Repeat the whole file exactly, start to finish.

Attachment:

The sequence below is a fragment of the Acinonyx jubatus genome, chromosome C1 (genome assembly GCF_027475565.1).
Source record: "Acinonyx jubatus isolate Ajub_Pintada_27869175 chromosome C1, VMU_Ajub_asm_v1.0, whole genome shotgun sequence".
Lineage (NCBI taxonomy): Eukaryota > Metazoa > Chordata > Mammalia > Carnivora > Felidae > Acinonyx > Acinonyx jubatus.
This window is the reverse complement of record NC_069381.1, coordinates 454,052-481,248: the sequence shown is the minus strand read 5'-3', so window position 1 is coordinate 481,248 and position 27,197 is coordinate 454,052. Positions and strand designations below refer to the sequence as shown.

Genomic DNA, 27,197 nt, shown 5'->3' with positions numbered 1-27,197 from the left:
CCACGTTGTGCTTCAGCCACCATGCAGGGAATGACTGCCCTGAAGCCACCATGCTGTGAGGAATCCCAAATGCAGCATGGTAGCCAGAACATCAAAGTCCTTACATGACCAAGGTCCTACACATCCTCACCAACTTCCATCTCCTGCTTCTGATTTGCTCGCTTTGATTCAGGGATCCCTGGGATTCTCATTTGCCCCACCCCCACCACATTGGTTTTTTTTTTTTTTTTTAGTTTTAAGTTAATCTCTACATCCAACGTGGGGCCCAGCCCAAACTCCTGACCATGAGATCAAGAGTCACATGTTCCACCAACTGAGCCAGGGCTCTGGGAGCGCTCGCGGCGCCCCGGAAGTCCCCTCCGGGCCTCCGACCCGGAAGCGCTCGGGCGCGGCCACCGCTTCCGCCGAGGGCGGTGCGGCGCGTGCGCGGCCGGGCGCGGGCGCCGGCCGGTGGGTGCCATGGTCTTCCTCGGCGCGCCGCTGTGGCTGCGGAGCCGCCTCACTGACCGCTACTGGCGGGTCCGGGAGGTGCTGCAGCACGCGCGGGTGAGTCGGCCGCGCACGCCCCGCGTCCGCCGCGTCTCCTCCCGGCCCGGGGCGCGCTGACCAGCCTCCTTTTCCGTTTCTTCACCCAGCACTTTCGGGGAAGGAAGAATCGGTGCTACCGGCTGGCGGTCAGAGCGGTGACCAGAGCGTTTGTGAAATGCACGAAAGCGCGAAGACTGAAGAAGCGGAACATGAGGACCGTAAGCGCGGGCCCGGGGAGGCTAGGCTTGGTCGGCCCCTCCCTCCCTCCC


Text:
The sequence below is a fragment of the Acinonyx jubatus genome, chromosome C1 (genome assembly GCF_027475565.1).
Source record: "Acinonyx jubatus isolate Ajub_Pintada_27869175 chromosome C1, VMU_Ajub_asm_v1.0, whole genome shotgun sequence".
Lineage (NCBI taxonomy): Eukaryota > Metazoa > Chordata > Mammalia > Carnivora > Felidae > Acinonyx > Acinonyx jubatus.
This window is the reverse complement of record NC_069381.1, coordinates 454,052-481,248: the sequence shown is the minus strand read 5'-3', so window position 1 is coordinate 481,248 and position 27,197 is coordinate 454,052. Positions and strand designations below refer to the sequence as shown.

Genomic DNA, 27,197 nt, shown 5'->3' with positions numbered 1-27,197 from the left:
CCACGTTGTGCTTCAGCCACCATGCAGGGAATGACTGCCCTGAAGCCACCATGCTGTGAGGAATCCCAAATGCAGCATGGTAGCCAGAACATCAAAGTCCTTACATGACCAAGGTCCTACACATCCTCACCAACTTCCATCTCCTGCTTCTGATTTGCTCGCTTTGATTCAGGGATCCCTGGGATTCTCATTTGCCCCACCCCCACCACATTGGTTTTTTTTTTTTTTTTTAGTTTTAAGTTAATCTCTACATCCAACGTGGGGCCCAGCCCAAACTCCTGACCATGAGATCAAGAGTCACATGTTCCACCAACTGAGCCAGGGCTCTGGGAGCGCTCGCGGCGCCCCGGAAGTCCCCTCCGGGCCTCCGACCCGGAAGCGCTCGGGCGCGGCCACCGCTTCCGCCGAGGGCGGTGCGGCGCGTGCGCGGCCGGGCGCGGGCGCCGGCCGGTGGGTGCCATGGTCTTCCTCGGCGCGCCGCTGTGGCTGCGGAGCCGCCTCACTGACCGCTACTGGCGGGTCCGGGAGGTGCTGCAGCACGCGCGGGTGAGTCGGCCGCGCACGCCCCGCGTCCGCCGCGTCTCCTCCCGGCCCGGGGCGCGCTGACCAGCCTCCTTTTCCGTTTCTTCACCCAGCACTTTCGGGGAAGGAAGAATCGGTGCTACCGGCTGGCGGTCAGAGCGGTGACCAGAGCGTTTGTGAAATGCACGAAAGCGCGAAGACTGAAGAAGCGGAACATGAGGACCGTAAGCGCGGGCCCGGGGAGGCTAGGCTTGGTCGGCCCCTCCCTCCCTCCC